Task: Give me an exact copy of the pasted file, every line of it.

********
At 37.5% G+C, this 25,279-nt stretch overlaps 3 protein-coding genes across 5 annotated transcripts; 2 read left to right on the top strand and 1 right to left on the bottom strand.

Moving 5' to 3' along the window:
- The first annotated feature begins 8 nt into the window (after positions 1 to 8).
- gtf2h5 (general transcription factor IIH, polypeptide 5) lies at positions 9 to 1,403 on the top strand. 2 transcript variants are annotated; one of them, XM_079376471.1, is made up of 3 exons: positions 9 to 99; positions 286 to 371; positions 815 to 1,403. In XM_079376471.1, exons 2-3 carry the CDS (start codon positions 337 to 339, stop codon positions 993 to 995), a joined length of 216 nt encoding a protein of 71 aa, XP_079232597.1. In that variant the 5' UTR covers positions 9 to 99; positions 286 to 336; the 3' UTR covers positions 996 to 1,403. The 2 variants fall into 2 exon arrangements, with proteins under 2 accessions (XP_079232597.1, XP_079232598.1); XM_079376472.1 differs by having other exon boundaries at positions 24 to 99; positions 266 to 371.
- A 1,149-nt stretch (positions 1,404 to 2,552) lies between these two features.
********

At 37.5% G+C, this 25,279-nt stretch overlaps 3 protein-coding genes across 5 annotated transcripts; 2 read left to right on the top strand and 1 right to left on the bottom strand.

Moving 5' to 3' along the window:
- The first annotated feature begins 8 nt into the window (after positions 1 to 8).
- gtf2h5 (general transcription factor IIH, polypeptide 5) lies at positions 9 to 1,403 on the top strand. 2 transcript variants are annotated; one of them, XM_079376471.1, is made up of 3 exons: positions 9 to 99; positions 286 to 371; positions 815 to 1,403. In XM_079376471.1, exons 2-3 carry the CDS (start codon positions 337 to 339, stop codon positions 993 to 995), a joined length of 216 nt encoding a protein of 71 aa, XP_079232597.1. In that variant the 5' UTR covers positions 9 to 99; positions 286 to 336; the 3' UTR covers positions 996 to 1,403. The 2 variants fall into 2 exon arrangements, with proteins under 2 accessions (XP_079232597.1, XP_079232598.1); XM_079376472.1 differs by having other exon boundaries at positions 24 to 99; positions 266 to 371.
- A 1,149-nt stretch (positions 1,404 to 2,552) lies between these two features.